Hospital-acquired infections (HAIs) pose a worldwide problem. They primarily concern intensive care, hematology-oncology, and surgical units. Coagulase-positive and coagulase-negative Staphylococci, especially their subgroups possessing the ability to develop resistance to methicillin, and Enterococci have a particular role in the etiology of HAIs. The aim of this study was to determine the therapeutic minimal inhibitory concentration (MIC) values for vancomycin and teicoplanin, two of the most commonly administered antibiotics in the treatment of infections caused by Staphylococci resistant to methicillin, and infections caused by Enterococci. The material analyzed included 200 bacterial strains collected from patients treated in the Intensive Care Unit, the Musculoskeletal Infections Unit, and Surgical Clinics of the Military Institute of Medicine in Warsaw, Poland. The study was conducted in accord with the European Committee for Antimicrobial Susceptibility Testing (EUCAST) criteria by means of the Etest® gradient strips. We demonstrate a full susceptibility of Staphylococci MSSA (methicillin susceptible Staphylococcus aureus), Staphylococci MRSA (methicillin resistant Staphylococcus aureus), and Enterococci to both antibiotics. Coagulase-negative Staphylococci had a higher sensitivity to vancomycin. Teicoplanin had a lower MIC than vancomycin against the analyzed strains of Enterococci. As regards the coagulase-negative Staphylococci, vancomycin had a lower MIC than teicoplanin. In conclusion, the study confirmed current recommendations on the use of vancomycin and teicoplanin in the treatment of infections caused by gram-positive bacteria, emphasizing the need for the determination of MIC values. © 2013 Springer Science+Business Media Dordrecht.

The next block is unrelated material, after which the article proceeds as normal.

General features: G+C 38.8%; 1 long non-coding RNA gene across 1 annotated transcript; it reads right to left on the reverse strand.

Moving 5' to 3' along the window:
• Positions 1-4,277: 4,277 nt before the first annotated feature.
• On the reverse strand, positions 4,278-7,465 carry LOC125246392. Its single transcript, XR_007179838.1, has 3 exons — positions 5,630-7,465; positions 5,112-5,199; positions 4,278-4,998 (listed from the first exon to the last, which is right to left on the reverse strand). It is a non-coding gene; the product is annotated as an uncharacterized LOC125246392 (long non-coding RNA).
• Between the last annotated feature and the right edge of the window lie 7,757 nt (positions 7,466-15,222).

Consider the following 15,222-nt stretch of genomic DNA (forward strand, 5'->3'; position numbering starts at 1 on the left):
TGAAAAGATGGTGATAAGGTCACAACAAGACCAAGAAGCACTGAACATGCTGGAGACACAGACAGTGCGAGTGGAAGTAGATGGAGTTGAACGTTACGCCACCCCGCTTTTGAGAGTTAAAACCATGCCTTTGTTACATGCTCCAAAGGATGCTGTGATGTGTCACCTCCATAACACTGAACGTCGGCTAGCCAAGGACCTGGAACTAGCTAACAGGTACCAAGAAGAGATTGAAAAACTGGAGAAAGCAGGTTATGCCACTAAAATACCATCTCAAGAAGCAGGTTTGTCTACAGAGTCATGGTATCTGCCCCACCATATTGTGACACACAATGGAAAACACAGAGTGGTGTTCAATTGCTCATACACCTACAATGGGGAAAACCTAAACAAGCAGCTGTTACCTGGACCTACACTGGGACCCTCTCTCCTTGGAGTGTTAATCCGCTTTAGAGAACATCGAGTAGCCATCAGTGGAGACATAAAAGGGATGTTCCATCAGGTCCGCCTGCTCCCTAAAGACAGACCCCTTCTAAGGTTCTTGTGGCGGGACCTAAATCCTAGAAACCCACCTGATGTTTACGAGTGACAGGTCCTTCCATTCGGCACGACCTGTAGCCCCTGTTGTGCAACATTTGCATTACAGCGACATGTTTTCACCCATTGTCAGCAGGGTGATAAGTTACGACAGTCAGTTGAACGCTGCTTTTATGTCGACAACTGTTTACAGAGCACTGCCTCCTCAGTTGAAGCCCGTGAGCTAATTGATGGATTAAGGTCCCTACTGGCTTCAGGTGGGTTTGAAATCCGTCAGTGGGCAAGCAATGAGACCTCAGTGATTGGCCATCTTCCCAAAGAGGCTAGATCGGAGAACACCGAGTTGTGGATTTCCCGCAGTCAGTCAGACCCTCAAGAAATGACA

Konarski M.,Military Institute of Medicine | Nitsch-Osuch A.,Medical University of Warsaw | Korzeniewski K.,Institute of Tropical Medicine | Prokop E.,St Family Maternity Hospital
Advances in Experimental Medicine and Biology | Year: 2013